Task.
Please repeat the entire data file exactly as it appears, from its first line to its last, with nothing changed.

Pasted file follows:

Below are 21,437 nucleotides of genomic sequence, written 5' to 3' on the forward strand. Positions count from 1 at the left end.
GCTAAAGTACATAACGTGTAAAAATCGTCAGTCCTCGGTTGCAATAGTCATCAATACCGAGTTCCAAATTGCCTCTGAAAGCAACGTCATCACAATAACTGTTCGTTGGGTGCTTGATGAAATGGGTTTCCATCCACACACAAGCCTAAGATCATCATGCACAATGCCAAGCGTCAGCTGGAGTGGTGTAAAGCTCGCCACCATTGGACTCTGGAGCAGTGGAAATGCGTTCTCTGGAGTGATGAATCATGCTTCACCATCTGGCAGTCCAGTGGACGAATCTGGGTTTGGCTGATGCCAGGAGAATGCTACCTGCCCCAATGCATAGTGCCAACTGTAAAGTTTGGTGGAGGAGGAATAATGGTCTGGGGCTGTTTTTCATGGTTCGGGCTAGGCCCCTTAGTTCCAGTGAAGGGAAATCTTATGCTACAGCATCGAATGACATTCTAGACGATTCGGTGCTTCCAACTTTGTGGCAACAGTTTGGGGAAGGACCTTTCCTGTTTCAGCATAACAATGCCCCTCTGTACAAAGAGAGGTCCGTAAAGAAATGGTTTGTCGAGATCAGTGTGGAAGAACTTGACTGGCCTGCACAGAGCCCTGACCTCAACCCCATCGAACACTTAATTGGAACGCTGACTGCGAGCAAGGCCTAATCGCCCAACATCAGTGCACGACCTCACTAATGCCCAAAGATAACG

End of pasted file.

Below are 21,437 nucleotides of genomic sequence, written 5' to 3' on the forward strand. Positions count from 1 at the left end.
GCTAAAGTACATAACGTGTAAAAATCGTCAGTCCTCGGTTGCAATAGTCATCAATACCGAGTTCCAAATTGCCTCTGAAAGCAACGTCATCACAATAACTGTTCGTTGGGTGCTTGATGAAATGGGTTTCCATCCACACACAAGCCTAAGATCATCATGCACAATGCCAAGCGTCAGCTGGAGTGGTGTAAAGCTCGCCACCATTGGACTCTGGAGCAGTGGAAATGCGTTCTCTGGAGTGATGAATCATGCTTCACCATCTGGCAGTCCAGTGGACGAATCTGGGTTTGGCTGATGCCAGGAGAATGCTACCTGCCCCAATGCATAGTGCCAACTGTAAAGTTTGGTGGAGGAGGAATAATGGTCTGGGGCTGTTTTTCATGGTTCGGGCTAGGCCCCTTAGTTCCAGTGAAGGGAAATCTTATGCTACAGCATCGAATGACATTCTAGACGATTCGGTGCTTCCAACTTTGTGGCAACAGTTTGGGGAAGGACCTTTCCTGTTTCAGCATAACAATGCCCCTCTGTACAAAGAGAGGTCCGTAAAGAAATGGTTTGTCGAGATCAGTGTGGAAGAACTTGACTGGCCTGCACAGAGCCCTGACCTCAACCCCATCGAACACTTAATTGGAACGCTGACTGCGAGCAAGGCCTAATCGCCCAACATCAGTGCACGACCTCACTAATGCCCAAAGATAACG